24 back to Hamid Mozaffarian, a cellular.
25 Q. And just because we have two Hamids we’ve
26 talked about, Hamid Mozaffarian has nothing to do
27 with Hamid Moslehi, correct?
28 A. No. 8521
1 Q. I said, “Correct.” I’m sorry. Let me ask
2 the question, does Hamid Mozaffarian have anything
3 to do with Hamid Moslehi?
4 A. No.
5 Q. Thank you.
6 Therefore, you did not have the records from
7 that Miller phone to see what numbers the Miller
8 phone called, correct?
9 A. Correct.
10 Q. Nor to see what incoming calls, if any, were
11 recorded for that phone, correct?
12 A. Other than for these three telephones up
13 here, no.
14 Q. I’m sorry, I’m saying for the Brad Miller
15 phone itself, right?
16 A. No, but these records do show calls to and
17 from the Bradley Miller phone. We don’t have
18 Bradley Miller’s records, though.
19 Q. Thank you. That’s what I was getting at.
20 I understand you have the other records.
21 But for Brad Miller you have one page that showed
22 the subscriber information; is that correct?
23 A. Correct.
24 Q. Has that page been marked as an exhibit in
25 this case —
26 A. I don’t know.
Next, Sanger questioned Bonner about the phone records of the law firm of Mark Geragos; Bonner was unable to seize these particular evidence because of attorney/client privilege between Geragos and Miller.
27 Q. — to your knowledge? Okay. All right. So
28 therefore — let me withdraw that. 8522
1 The Geragos records — you had records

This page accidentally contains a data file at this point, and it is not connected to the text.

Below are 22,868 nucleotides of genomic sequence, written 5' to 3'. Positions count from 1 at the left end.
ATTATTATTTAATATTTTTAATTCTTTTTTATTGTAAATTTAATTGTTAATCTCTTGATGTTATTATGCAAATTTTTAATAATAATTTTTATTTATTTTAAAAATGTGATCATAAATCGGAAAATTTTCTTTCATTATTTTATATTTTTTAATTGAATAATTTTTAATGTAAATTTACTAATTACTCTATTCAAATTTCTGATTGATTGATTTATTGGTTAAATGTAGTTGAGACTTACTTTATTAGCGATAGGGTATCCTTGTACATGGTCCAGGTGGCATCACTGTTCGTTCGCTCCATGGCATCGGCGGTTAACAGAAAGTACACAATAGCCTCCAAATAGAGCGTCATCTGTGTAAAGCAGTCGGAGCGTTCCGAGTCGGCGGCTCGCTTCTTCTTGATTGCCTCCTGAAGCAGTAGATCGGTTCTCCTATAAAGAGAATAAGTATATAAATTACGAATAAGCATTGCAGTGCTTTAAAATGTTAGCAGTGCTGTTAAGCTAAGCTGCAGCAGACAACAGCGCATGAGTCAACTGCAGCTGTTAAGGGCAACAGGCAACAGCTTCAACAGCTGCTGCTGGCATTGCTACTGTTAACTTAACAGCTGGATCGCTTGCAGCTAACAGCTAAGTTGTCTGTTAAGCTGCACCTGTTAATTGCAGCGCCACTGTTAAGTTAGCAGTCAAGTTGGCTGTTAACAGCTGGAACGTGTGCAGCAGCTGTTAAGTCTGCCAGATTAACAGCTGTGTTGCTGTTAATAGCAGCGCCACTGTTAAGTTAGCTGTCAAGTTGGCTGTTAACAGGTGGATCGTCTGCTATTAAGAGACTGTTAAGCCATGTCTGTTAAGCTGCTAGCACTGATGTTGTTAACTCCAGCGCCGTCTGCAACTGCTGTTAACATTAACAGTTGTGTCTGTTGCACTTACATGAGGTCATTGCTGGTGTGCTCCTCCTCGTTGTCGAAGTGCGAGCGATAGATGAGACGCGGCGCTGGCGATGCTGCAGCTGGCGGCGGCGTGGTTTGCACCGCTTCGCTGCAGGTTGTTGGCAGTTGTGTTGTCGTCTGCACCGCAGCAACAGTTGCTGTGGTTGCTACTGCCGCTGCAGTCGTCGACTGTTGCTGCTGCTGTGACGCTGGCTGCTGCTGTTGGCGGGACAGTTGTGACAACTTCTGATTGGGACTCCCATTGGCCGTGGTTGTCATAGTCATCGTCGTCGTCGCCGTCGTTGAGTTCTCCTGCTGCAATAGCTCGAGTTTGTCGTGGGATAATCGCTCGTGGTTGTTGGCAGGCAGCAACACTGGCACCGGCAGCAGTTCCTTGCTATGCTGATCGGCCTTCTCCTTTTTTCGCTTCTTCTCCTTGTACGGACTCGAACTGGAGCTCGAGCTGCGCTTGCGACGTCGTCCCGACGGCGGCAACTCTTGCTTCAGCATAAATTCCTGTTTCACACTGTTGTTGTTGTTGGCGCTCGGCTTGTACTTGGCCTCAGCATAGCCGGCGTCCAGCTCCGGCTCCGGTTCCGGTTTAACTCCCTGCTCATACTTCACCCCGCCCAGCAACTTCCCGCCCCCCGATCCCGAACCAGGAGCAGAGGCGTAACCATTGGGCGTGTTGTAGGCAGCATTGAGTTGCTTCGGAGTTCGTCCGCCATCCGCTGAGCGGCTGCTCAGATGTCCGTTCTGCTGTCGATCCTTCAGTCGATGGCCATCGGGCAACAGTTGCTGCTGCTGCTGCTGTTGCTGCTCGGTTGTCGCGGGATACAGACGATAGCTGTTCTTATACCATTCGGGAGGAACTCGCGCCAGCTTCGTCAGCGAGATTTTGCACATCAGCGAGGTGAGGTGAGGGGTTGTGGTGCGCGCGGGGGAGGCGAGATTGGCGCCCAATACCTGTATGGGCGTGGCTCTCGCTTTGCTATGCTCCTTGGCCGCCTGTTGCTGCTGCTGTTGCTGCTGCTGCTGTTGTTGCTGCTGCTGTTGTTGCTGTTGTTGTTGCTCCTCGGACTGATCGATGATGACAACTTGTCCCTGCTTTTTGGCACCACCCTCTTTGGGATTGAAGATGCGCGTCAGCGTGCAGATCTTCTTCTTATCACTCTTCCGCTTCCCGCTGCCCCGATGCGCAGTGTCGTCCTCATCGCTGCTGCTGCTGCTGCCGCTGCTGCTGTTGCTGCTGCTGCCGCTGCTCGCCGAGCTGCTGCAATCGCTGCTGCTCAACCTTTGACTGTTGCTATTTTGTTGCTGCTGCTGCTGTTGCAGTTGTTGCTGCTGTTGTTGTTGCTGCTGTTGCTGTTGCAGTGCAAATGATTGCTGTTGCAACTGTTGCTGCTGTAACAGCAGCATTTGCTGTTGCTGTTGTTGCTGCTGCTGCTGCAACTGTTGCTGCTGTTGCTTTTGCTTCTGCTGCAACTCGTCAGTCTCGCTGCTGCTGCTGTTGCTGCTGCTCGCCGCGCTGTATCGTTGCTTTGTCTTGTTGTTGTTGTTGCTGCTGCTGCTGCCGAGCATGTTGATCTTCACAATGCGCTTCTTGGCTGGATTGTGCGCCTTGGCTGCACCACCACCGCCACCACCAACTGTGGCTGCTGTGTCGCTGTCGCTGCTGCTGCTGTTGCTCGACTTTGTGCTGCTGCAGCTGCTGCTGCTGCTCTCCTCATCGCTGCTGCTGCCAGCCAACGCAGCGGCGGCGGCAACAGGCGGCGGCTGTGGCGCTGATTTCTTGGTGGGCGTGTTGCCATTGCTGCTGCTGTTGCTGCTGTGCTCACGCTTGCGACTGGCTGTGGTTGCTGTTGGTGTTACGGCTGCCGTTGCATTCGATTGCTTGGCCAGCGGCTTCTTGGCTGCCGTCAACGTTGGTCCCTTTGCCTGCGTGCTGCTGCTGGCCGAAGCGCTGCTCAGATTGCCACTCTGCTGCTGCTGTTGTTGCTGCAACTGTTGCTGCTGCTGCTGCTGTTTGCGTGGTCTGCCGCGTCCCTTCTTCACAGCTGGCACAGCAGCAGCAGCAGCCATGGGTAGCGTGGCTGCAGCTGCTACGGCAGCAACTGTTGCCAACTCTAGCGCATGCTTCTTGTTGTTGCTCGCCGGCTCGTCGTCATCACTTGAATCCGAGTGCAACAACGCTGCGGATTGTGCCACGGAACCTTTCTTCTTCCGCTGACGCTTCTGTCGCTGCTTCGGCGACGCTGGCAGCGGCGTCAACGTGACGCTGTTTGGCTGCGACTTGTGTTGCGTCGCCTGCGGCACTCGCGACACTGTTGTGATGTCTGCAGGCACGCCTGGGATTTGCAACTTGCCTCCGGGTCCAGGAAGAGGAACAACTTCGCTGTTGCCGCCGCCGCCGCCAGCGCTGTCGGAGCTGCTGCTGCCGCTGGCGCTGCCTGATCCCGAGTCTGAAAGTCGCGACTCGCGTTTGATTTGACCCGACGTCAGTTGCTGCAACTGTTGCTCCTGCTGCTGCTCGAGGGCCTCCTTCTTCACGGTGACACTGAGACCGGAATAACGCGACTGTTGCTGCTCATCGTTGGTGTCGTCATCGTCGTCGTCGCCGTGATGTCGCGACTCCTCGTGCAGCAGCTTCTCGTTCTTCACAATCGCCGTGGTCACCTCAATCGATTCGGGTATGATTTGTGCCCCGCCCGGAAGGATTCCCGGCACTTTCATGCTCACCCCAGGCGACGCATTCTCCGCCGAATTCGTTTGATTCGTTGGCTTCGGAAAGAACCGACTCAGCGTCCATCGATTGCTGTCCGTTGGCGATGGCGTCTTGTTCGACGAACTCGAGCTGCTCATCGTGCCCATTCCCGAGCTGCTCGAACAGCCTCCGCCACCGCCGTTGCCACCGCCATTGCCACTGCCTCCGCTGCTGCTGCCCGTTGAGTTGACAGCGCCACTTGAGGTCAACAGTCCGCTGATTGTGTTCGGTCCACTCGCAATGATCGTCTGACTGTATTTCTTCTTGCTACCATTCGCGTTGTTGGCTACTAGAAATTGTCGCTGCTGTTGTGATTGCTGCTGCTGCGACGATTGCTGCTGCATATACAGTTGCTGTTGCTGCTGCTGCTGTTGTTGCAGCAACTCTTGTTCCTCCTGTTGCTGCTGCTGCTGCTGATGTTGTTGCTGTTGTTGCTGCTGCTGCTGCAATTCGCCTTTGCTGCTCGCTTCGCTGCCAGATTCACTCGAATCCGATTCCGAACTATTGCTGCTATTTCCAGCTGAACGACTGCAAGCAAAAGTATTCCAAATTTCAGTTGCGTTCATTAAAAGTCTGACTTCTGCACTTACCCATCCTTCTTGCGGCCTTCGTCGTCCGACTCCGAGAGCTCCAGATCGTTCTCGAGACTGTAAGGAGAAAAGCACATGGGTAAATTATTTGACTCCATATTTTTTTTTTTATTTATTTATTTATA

2 pertaining to the Law Firm of Geragos & Geragos,
4 A. Correct.
5 Q. You didn’t have the toll records, did you?
6 Did you —
7 A. I believe — I believe they were actually
8 sent. However, those were not — we were not
9 supposed to receive those, so we have not included
10 those in any analysis.
11 Q. All right. Because Mr. Geragos’ law firm
12 has attorney-client privilege communications, I take
14 A. And more specifically in the warrant that I
15 wrote, I laid out that we were not going to seek
16 toll records.
17 Q. All right. And you did that because you
18 understood that that might create a problem?
19 A. It could unless we were able to show him as
20 being a member of a conspiracy.
21 Q. All right.
22 A. And part of the crime that occurred.
23 Q. All right. So the point being, that you did
24 not have an opportunity to evaluate calls between
25 Mr. Miller’s phone, the one you’ve attributed to
26 him, and the Geragos law firm?
27 A. Correct.
28 Q. In other words, you didn’t have records 8523
1 going either way on that one, right?
2 A. We have records. We did not analyze them,
4 Q. When I say “have,” did you not have them to
5 look at and analyze and —
6 A. Correct.
7 Q. All right. And you did not have records
8 pertaining to any cell phones that Mr. Geragos might
9 have, correct?
10 A. Correct. Other than subscriber records. We
11 do see subscriber records on that also.
12 Q. And when you say that, that means it just
13 shows whose telephone number it is, right?
14 A. Correct.
15 Q. So therefore, did you not have available to
16 you to analyze records to determine the — any calls
17 between Mr. Miller’s phone and Mr. Geragos’ cell
19 A. I’m having a slight problem with that,
20 because we did have the records. We simply set them
21 aside and did not use them with regard to the
22 Geragos records.
23 Q. And that was pursuant to the Court-ordered
24 search warrant that you requested; is that correct?
25 A. Right.
26 Q. So I think I used the word “have available
27 to analyze.”
28 A. I just want to clarify. They were sent, we 8524
1 just did not use them.
2 Q. Okay. All right. So what we have here —
3 it’s not a big thing, I just want to clarify this.
4 What we have here basically is the analysis of the